... I never promised you a gnome garden...".
Ok, so that's not the proper word in the song, but it fits well!
Hubby is distressed. Hubby hates gnomes. I, on the other hand, adore gnomes and have conspired to pass this love on to the beautiful boy.
My favourite books as a child were about fairytale lands where people were little and wore red hats, and the plantlife was always oversized - daisy trees, mushroom picnic canopies, conker shell houses.
This book was my absolute favourite.What child could resist those tiny hidden doorways and all the jolly folk in pointy red caps, smoking pipes and sloshing tankards of beer .... yes really!
I so very desperately wanted to find hidden doors and tunnels in our gardens. I spent long hours looking. And when I couldn't find them I would build them myself. At my granny's garden I was allowed to arrange all her gnomes into my very own little fairyland, always around the sunken sink 'pond'. I would cut flowers and poke them into the lawn for a forest, gather all her wonderfully kitsch garden ornaments and spend hours just imagining myself small enough to become a part of the landscape I had created.
I have often told the beautiful boy about these miniature worlds. We even visited our nearest model village, a tiny example of Bekonskot, the model village I remember visiting when I was a child.
And now he has created this...
We have a gnome garden!
To encourage his artistry I took him on a detour after school one afternoon to Gnome Crossing. It is a long way down a dead-end track, not far from Strumpshaw Fen and where the mainline railway crosses the road.
One of those wonderfully English Eccentric places, full of individuality and devil-take-fashionable-opinion- this-is-my-home attitude which I so admire!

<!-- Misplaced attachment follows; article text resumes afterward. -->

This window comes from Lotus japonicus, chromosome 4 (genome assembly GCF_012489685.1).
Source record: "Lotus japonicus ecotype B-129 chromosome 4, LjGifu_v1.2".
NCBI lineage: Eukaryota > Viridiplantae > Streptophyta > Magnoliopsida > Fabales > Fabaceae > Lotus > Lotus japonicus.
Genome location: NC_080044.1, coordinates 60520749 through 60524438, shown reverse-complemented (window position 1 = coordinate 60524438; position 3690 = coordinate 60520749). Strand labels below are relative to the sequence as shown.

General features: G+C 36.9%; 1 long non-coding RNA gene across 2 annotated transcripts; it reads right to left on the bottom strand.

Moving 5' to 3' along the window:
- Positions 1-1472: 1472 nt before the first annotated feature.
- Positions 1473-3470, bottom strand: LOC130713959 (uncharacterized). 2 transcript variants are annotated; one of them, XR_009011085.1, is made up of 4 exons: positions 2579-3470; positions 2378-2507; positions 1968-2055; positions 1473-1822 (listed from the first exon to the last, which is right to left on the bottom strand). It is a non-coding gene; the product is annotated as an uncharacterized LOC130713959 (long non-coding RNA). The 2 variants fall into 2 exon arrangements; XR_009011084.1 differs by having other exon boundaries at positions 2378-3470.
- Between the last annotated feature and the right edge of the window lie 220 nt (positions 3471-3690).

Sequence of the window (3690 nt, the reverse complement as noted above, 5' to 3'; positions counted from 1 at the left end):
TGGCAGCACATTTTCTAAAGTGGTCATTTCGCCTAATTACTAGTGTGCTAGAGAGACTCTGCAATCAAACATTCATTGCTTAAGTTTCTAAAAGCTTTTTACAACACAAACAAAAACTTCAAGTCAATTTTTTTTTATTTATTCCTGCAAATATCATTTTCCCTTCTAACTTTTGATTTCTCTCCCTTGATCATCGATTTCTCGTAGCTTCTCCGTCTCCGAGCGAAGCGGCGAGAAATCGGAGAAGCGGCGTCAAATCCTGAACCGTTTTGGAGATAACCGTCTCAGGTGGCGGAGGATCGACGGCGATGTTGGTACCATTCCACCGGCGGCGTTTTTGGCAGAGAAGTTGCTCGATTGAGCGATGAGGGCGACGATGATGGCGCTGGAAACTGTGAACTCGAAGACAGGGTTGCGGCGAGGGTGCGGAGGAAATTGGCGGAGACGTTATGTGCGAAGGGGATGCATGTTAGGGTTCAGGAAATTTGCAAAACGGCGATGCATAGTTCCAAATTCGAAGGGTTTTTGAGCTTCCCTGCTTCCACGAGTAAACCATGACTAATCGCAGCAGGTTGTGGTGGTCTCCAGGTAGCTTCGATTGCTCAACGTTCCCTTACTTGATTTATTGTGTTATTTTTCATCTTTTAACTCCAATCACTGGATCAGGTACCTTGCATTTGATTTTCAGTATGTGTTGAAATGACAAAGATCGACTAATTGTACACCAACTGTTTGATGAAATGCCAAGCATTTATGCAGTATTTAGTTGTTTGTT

Many of the gnomes and ornaments have been repainted in garish colours to keep them cheerful. My gran also used to do this - once a year lining up her little folk along the back path for a quick refurb.
The beautiful boy was completely awestruck, both by the world of wonderment before him, and the fact that it was possible to walk across a mainline railway without any obvious way of knowing if a train were coming - there were lights and bells but really the only clear sign was when the express train whoosed you just a metre the other side of a flimsy gate!
This wise old owl was a great favourite of course.
And I love the use of old car wheels and tyres to create a display - makes you smile that people pretend recycling is a new idea!
So, newly inspired, our gnome garden has developed into something more! A veritable living community of woodlanders in their timber yard...
and in the undergrowth of weeds, small communities can be spied!
It has become so much an agony to long-suffering hubby that the beautiful boy and I are planning a relocation to a newly developed quiet corner of our garden, where they will have their own secret little space in a horseshoe of box hedging. Who knows, we might even build a little wooden door when the hedge is sufficiently grown!
I have not yet offered these little folk to the growing gnome village. They are the remaining few of my granny's tiny pot gnomes.
These are the little folk who populated the gardens of my childhood dreams and after seeing divine cakes at the Vintage Magpie, I think these tiny chaps can stay in the kitschen for a little while!
These two are bigger and I am keen to preserve what is left of the original colouring.
Did you ever see two more kindly and benign faces?
What's not to love?